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Mapping Traffic Congestion

Mapping Traffic Congestion

Using data collectors to analyze the impact of road projects can be expensive. As an alternative, traffic analysts can use historic HERE Traffic Analytics Street Data to conduct before and after analysis by looking at historical speeds before construction and analyzing changes and after completion. This data shows traffic behavior at a specific date and time, providing a picture of vehicle travel behaviors. With historical speed data, analysts can spot an increase or decrease in congestion during rush hour time periods or events in an area.

This article demonstrates how to get HERE Traffic Analytics data, calculate congestion, and display results on a map.

Speed Data Query

Speed data is available through a web form or an API. For this example, we will use the API to query the data because it allows us to query with coordinates instead of pre-selected administrative areas in the web form.

To access the webform or API, you need an account and a userId. To request access to HERE Speed Data, use the contact form on the HERE website.

The following Python code shows how to query the Speed Data API. To query the Speed Data API, send a JSON formatted request, and if it's successful, it will return a request id. The JSON document is included in the code for clarity. Refer to the Speed Data documentation for the query parameters.

        import os, sys, json
import requests

# JSON formatted query for speed data 
query = json.loads('{"queryFilter": 
                       {"location": {"geometry": "POLYGON((-118.36409 33.648269, -118.14827 33.648269, -118.14827 33.658387, -118.094146 33.658387, -118.094146 33.838692, -118.309991 33.838692, -118.309991 33.828574, -118.36409 33.828574, -118.36409 33.648269))"},
                        "isoCountryCode": "USA",
                        "locationFilter": {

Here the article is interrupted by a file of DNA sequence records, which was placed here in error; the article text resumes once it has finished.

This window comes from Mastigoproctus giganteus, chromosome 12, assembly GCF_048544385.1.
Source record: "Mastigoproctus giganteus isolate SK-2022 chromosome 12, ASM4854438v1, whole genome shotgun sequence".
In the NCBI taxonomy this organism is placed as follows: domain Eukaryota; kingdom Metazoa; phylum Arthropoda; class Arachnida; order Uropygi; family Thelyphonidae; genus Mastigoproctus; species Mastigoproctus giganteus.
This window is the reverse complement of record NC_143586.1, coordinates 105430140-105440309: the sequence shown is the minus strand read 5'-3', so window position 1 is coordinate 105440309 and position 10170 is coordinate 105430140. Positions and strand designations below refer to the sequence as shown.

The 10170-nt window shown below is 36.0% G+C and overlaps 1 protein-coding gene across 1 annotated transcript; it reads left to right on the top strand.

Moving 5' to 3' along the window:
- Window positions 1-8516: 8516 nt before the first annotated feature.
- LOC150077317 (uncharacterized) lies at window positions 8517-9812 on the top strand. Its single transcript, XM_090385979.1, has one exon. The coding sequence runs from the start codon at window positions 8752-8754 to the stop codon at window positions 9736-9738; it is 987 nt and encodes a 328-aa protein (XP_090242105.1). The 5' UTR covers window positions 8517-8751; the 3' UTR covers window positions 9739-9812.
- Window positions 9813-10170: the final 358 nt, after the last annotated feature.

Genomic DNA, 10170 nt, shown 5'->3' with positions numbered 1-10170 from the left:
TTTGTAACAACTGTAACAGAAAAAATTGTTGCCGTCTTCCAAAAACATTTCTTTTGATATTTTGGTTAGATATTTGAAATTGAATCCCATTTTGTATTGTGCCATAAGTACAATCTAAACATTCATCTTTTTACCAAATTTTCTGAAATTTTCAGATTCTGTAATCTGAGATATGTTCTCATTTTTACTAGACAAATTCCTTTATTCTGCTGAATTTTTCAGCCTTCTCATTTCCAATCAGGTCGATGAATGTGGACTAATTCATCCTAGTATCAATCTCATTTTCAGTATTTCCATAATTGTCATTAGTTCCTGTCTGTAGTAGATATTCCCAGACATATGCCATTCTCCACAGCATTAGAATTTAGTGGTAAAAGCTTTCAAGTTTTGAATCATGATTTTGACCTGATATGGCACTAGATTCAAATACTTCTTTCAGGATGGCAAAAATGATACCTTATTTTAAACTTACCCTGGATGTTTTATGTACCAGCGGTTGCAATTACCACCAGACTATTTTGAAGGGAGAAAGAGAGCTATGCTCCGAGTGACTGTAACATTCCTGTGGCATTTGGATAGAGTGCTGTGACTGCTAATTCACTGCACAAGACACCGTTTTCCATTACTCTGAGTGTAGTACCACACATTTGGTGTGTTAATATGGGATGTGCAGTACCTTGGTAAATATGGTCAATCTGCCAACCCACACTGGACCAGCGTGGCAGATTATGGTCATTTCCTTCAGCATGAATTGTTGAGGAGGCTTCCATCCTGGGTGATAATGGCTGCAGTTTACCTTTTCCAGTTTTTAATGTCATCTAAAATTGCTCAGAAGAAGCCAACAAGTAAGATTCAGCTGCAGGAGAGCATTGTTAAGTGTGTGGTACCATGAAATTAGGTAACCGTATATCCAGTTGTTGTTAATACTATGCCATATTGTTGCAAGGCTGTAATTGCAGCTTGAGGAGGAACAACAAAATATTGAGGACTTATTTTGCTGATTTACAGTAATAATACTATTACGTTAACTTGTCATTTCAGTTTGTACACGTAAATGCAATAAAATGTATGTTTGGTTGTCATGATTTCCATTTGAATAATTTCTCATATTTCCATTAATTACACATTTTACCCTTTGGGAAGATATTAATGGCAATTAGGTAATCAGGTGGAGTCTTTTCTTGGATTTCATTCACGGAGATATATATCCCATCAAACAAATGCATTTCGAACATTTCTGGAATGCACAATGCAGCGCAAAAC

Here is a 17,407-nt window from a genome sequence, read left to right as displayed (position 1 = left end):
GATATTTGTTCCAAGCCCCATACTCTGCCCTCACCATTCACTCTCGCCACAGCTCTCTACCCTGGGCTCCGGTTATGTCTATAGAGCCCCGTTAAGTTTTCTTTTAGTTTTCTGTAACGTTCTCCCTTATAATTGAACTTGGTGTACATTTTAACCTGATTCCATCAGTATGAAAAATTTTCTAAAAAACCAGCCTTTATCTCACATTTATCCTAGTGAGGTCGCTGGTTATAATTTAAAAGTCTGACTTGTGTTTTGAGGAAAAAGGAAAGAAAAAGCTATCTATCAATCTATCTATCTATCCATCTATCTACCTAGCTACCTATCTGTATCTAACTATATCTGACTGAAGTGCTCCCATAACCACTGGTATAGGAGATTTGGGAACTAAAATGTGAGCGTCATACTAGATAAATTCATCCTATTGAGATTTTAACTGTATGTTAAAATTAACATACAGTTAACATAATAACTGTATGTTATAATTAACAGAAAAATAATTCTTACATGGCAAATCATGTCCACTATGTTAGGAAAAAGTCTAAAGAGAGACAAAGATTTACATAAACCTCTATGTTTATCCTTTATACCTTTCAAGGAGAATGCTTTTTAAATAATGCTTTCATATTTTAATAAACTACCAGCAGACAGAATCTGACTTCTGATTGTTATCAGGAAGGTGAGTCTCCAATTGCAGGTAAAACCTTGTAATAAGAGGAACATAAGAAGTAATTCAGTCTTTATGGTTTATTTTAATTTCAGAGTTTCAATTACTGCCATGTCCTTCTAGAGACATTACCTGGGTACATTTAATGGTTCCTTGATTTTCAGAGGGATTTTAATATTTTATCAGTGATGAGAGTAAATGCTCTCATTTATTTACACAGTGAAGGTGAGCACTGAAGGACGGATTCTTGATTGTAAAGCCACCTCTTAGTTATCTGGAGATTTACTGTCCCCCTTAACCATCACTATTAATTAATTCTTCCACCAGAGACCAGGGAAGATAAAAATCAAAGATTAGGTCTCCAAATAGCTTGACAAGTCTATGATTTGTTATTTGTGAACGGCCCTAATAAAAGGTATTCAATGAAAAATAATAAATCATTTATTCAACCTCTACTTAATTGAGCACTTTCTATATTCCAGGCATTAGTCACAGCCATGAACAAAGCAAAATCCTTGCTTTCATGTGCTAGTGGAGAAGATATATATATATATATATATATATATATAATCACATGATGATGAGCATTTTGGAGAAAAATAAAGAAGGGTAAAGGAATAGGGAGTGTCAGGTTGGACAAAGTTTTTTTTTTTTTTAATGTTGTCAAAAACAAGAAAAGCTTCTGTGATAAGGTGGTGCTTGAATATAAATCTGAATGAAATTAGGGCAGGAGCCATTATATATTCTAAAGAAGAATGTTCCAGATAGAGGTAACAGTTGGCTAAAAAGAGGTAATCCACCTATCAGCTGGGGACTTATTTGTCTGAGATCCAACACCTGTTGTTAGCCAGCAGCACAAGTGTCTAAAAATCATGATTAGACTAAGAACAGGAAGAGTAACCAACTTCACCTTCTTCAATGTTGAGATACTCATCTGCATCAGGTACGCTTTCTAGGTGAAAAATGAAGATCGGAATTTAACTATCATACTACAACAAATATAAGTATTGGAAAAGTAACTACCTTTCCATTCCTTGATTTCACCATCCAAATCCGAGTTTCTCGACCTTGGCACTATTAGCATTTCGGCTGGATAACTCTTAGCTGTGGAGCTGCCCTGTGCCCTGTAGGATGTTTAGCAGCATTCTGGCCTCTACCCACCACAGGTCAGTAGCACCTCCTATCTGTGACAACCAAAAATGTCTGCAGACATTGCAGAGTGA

"funcClass": {
                              "1": true,
                              "2": true,
                              "3": true,
                              "4": true,
                              "5": false
                         "startDate": "2021-10-01",
                         "endDate": "2021-10-31",
                         "requestType": "PROBE",
                         "vehicleType": "TRUCK",
                         "daysOfWeek": {
                            "U": false, 
                            "M": true,
                            "T": true,
                            "W": true,
                            "R": true,
                            "F": true,
                            "S": false
                       "outputFormat": {
                          "tmcBased": false,
                          "epochType": 60,
                          "minMax": true,
                          "mean": true,
                          "stdDev": true,
                          "confidence": true,
                          "freeFlow": true,
                          "length_": true,
                          "speedLimit": true,
                          "sampleCount": true,
                          "gapFilling": false,
                          "percentiles": [85]
                       "estimatedSize": 0,
                       "userEmail": "",
                       "userId": 0000